Superstition Be Damned

I’ve written a little keyboard work (for a retuned electronic keyboard, playable by human hands) that I’m proud of for reasons with which the reader has no reason to sympathize. One is that I’ve finally, after years of trying, broken past the barrier of the 11th harmonic to base a piece on the 13th harmonic and its resultant intervals. This will seem a small achievement to some microtonalists, many of whom run wild with 43rd and 79th harmonics and 53- and 72-tone scales, but I have always found myself unable to compose merely theoretically, without internalizing and being able to hear, almost more in my heart than in my head, the materials I’m using. Thus my approach to microtonality has always been slow and gradual, and I’ve had a devil of a time getting the 13th harmonic into my system. The other reason is that the scale is the simplest I’ve ever come up with (simplicity being an artistic virtue, if not inherently the best or most necessary virtue, and having been considered one for many hundreds of years, no matter how fervently the complexity mavens try to rationalize it out of existence). The scale, defined as ratios to a fundamental (this way of discussing pitch is explained at my just intonation page if you’re interested), comprises nothing more than all possible ratios among whole numbers 1 through 13:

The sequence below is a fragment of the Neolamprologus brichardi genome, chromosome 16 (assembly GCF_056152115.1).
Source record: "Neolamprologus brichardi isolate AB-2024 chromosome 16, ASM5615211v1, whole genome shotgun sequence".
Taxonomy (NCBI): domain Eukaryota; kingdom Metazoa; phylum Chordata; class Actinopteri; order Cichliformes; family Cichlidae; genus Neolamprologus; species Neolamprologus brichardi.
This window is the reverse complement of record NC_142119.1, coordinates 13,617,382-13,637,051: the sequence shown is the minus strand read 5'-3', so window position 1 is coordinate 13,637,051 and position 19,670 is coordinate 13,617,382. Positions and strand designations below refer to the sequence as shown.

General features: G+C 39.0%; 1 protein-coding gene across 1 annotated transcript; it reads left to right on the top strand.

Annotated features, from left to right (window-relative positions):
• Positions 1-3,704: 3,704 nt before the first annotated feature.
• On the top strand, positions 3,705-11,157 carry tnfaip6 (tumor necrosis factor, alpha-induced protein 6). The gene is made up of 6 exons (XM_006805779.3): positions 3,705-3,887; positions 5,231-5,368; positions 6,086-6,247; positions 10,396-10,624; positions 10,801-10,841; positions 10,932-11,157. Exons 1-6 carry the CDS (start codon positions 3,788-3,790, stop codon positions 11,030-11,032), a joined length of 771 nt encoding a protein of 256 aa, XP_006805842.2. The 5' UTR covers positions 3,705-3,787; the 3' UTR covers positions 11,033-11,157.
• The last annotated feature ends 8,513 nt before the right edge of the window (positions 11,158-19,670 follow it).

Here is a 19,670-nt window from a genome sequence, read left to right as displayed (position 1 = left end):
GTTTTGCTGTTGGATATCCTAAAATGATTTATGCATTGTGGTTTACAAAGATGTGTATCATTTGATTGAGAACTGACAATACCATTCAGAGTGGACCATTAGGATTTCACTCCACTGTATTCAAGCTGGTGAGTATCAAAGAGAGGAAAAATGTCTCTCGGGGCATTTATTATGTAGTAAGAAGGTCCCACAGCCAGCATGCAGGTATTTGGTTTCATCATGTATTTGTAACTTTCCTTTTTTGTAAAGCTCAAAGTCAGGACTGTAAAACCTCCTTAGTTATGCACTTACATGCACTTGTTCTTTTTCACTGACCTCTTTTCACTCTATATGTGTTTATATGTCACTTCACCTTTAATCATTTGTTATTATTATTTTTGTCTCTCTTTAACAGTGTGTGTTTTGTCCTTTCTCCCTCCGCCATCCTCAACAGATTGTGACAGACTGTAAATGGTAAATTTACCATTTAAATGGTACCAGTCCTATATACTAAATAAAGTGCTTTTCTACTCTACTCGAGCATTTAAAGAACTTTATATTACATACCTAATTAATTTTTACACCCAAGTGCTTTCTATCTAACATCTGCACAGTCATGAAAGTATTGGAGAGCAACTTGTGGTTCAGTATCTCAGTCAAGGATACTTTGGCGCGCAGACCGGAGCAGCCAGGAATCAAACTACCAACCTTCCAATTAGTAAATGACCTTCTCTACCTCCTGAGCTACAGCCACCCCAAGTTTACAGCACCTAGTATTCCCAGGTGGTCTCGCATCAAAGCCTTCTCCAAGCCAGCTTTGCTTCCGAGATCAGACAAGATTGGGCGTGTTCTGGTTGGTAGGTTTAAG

13/12, 13/11, 13/10, 13/9, 13/8, 13/7 (13/6, 13/5, and so on, are merely octaves of those already mentioned)

12/11, 12/7 (12/10 is the same as 6/5, 12/9 = 4/3, and so on)

11/10, 11/9, 11/8, 11/7, 11/6

10/9, 10/7 (10/8 = 5/4, 10/6 = 5/3)

9/8, 9/7, 9/5

8/7, 8/5

7/6, 7/5, 7/4


5/4, 5/3




It’s 29 pitches in all, all with fairly simple relationships to the tonic, because of which the whole piece takes place over a rhythmicized tonic drone. I figured out that I could make different scales within this network by taking all notes expressible by the form 13/X, or 11/X, or X/7, and the scales with the smallest numbers would be closest to simple tonality, while the larger-numbered scales will have a much more oblique relationship. Thus, by wandering through the 29 pitches on these different scales, the piece goes “in and out of focus,” sometimes comically random-sounding, sometimes purely and simply in tune, with every gradation in-between – and all with a tremendous economy of means. I’ve put it up for you to hear it here. The duration is just under five minutes, the title: Triskaidekaphonia. More detailed information about the tuning and compositional strategy is here. Only a trifle, perhaps, but it provides yet another bit of proof of the miraculous nature of the whole number series.


  1. says

    Nice work! Also I highly enjoyed the explanations on scale structure. This seems like quite fertile material.

    I’m curious about how you think of your melodies. Is there some scale-related structuring underlying the melodic and rhythmic shapes themselves? I have the impression that all the chromas you have are used in very diverse ways, so that it seems that the notes can have many sorts of function; sometimes, the great gamut seems to be used for extra passing notes, sometimes for more stable harmonic scale effects, sometimes for “licks” where it’s quite more active and I lose the harmonic sense a little. Or is it rather based on a free melody within a ‘scale progression chart’? If you can expand on that, I would be very interested.

  2. Jean Lawton says